Fever
PublisherHodder & Stoughton
Date Published15 June 2017
 
 
ISBN-101473614414
ISBN-13978-1473614413
Formathardcover
Pages544
Price£ 14.99

Fever

by Deon Meyer

In a world where the majority of the population has been destroyed by a pandemic, an altruistic academic sets out to build a society free from the pressures of South Africa’s past.



Review

Deon Meyer’s brilliant and atmospheric Fever is part sci-fic, part survival adventure, part coming of age story, set in a South Africa stripped of nine-tenths of its population by a deadly pandemic. Meyer, author of the Benny Griessel detective series, has quit his usual genre of contemporary crime to produce an action and emotion-packed exploration of humanity at its best and worst, posing the question of how you would react as a survivor if the world we know ended tomorrow.

Meyer poses a variety of fundamental questions through the eyes of the altruistic academic Willem Storm and his young son Nico and those they meet over a ten-year period after a pandemic has destroyed the population. It is a study of man’s relationship with both his fellow man and his environment under the most extreme of circumstances and follows the development of the young Nico from a frightened boy to the threshold of manhood as he and his father struggle to survive in this post-apocalyptic world.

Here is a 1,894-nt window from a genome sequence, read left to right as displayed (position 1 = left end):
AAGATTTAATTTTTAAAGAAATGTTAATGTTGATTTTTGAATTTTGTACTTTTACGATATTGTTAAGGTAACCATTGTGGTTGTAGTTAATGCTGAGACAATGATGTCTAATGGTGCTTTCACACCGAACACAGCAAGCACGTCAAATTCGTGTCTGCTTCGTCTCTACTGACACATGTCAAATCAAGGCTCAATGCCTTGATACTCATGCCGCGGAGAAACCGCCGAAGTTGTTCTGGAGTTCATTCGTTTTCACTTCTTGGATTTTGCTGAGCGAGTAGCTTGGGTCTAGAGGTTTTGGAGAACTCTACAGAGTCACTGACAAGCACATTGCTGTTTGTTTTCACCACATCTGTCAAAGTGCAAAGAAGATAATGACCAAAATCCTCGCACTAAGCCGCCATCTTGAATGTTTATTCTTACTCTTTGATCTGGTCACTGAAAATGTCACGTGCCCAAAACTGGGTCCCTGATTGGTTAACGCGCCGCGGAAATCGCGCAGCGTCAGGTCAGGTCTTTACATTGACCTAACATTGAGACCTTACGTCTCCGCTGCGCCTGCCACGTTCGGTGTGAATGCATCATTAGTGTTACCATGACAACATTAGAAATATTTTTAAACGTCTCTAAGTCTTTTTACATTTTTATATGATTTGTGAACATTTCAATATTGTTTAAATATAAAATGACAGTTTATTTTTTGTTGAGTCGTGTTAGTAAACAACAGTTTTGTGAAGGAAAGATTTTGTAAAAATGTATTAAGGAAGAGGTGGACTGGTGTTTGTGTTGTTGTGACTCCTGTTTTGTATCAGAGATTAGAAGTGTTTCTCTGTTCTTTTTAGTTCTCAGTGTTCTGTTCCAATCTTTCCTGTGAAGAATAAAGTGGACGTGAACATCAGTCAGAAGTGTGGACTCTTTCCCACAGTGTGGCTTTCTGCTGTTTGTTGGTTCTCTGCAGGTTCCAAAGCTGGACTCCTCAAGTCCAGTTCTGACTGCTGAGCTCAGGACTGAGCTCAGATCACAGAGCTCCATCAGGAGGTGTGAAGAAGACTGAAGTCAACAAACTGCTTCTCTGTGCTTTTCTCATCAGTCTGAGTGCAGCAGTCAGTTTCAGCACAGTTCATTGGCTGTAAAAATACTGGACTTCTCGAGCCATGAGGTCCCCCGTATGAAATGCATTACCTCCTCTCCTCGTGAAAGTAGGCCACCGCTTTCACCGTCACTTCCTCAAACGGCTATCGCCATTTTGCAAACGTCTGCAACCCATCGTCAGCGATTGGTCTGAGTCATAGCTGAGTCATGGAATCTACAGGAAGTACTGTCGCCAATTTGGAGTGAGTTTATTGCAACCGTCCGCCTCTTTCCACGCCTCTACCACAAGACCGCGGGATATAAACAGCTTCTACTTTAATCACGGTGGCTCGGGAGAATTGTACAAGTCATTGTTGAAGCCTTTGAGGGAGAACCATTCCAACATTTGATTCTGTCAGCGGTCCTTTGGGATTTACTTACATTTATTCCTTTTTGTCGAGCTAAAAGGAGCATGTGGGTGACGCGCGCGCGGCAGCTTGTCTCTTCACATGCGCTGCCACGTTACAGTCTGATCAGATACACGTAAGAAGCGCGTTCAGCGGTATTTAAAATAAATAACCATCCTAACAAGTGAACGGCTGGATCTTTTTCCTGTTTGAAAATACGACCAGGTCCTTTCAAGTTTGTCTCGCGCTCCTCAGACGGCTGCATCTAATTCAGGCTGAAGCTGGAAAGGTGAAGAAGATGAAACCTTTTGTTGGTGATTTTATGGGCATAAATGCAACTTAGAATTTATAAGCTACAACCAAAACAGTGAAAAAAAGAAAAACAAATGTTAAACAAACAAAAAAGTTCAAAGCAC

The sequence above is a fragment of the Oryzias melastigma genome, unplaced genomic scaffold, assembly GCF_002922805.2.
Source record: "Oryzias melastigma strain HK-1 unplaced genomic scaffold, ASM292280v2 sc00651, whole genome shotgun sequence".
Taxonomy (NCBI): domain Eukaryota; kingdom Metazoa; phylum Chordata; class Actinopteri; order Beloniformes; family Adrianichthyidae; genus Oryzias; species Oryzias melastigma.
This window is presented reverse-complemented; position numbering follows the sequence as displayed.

Willem aims to build a diverse and equal community of survivors in an idealistic setting. Given multi-racial, post-apartheid South Africa’s recent past, is this an impossible dream?

If there is to be a criticism of this epic, it is that his emotional speech extolling unity, is somewhat cancelled out by the facts of the story. Diversity seems to stop at race.

In a community which swells to more than 5,000, there appears to be only one Muslim, the odd atheist, and possibly a couple of homosexuals. All the rest, black or white, are Christians of some sort – including a wonderfully depicted black African evangelical fundamentalist minister. As the community develops, its challenges, both practical and physical, increase. They are not the only survivors – and simply to continue must fight off marauding gangs of motorcycle thieves controlled by an untraceable criminal network.

But this brutal, insightful and unflinching tale of the excesses of humanity, read in the light of epidemics such as AIDS and Ebola, will make you think deeply and warns of possible dangers ahead as at the same time it entertains with mystery, thrills, and frequent and violent action. Meyer is a masterful writer. His characters are richly drawn and the hypothesis all too realistic. His descriptions of the consequences of such a tragedy are well researched and all too believable.

There is some positively sparkling prose in what is a long story told partly through first person narration and partly through transcripts from biographical recordings. Meyer’s eye for South Africa and his keen view of people and places bring the story to dramatic life. Nico’s development from frightened boy to hardened soldier under several outside influences, notably the implacable and impenetrable warrior Domingo, his relationship with his father and his struggles with teenage emotions provide a very human focus for what is otherwise a story on an epic scale.

While the ending is not quite as strong as the rest of the book, it is still not beyond the realms of possibility. There are enough loose ends left unresolved to make you wonder if Meyer is considering a follow-up. Fever is a fine book, tackling questions few would even ask.

Reviewed 14 October 2017 by John Cleal